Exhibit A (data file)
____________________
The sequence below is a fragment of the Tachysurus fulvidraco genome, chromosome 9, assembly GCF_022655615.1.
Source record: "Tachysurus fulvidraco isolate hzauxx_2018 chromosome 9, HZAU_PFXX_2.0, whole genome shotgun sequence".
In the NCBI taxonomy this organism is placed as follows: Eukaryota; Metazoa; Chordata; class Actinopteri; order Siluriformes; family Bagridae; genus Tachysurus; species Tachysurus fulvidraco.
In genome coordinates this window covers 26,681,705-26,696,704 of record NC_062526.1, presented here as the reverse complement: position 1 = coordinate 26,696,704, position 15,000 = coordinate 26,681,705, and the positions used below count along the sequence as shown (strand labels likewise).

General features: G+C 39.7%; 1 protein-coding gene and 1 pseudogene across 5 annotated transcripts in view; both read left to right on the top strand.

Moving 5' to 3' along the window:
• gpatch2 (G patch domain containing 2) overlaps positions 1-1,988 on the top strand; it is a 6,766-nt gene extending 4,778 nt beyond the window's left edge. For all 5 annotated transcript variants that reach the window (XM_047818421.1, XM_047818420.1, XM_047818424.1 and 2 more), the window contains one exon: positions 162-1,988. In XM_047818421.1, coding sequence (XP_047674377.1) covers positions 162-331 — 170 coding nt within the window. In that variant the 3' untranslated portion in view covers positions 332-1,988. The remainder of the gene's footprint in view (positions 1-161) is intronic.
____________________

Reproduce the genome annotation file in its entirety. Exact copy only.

The sequence below is a fragment of the Tachysurus fulvidraco genome, chromosome 9, assembly GCF_022655615.1.
Source record: "Tachysurus fulvidraco isolate hzauxx_2018 chromosome 9, HZAU_PFXX_2.0, whole genome shotgun sequence".
In the NCBI taxonomy this organism is placed as follows: Eukaryota; Metazoa; Chordata; class Actinopteri; order Siluriformes; family Bagridae; genus Tachysurus; species Tachysurus fulvidraco.
In genome coordinates this window covers 26,681,705-26,696,704 of record NC_062526.1, presented here as the reverse complement: position 1 = coordinate 26,696,704, position 15,000 = coordinate 26,681,705, and the positions used below count along the sequence as shown (strand labels likewise).

General features: G+C 39.7%; 1 protein-coding gene and 1 pseudogene across 5 annotated transcripts in view; both read left to right on the top strand.

Moving 5' to 3' along the window:
• gpatch2 (G patch domain containing 2) overlaps positions 1-1,988 on the top strand; it is a 6,766-nt gene extending 4,778 nt beyond the window's left edge. For all 5 annotated transcript variants that reach the window (XM_047818421.1, XM_047818420.1, XM_047818424.1 and 2 more), the window contains one exon: positions 162-1,988. In XM_047818421.1, coding sequence (XP_047674377.1) covers positions 162-331 — 170 coding nt within the window. In that variant the 3' untranslated portion in view covers positions 332-1,988. The remainder of the gene's footprint in view (positions 1-161) is intronic.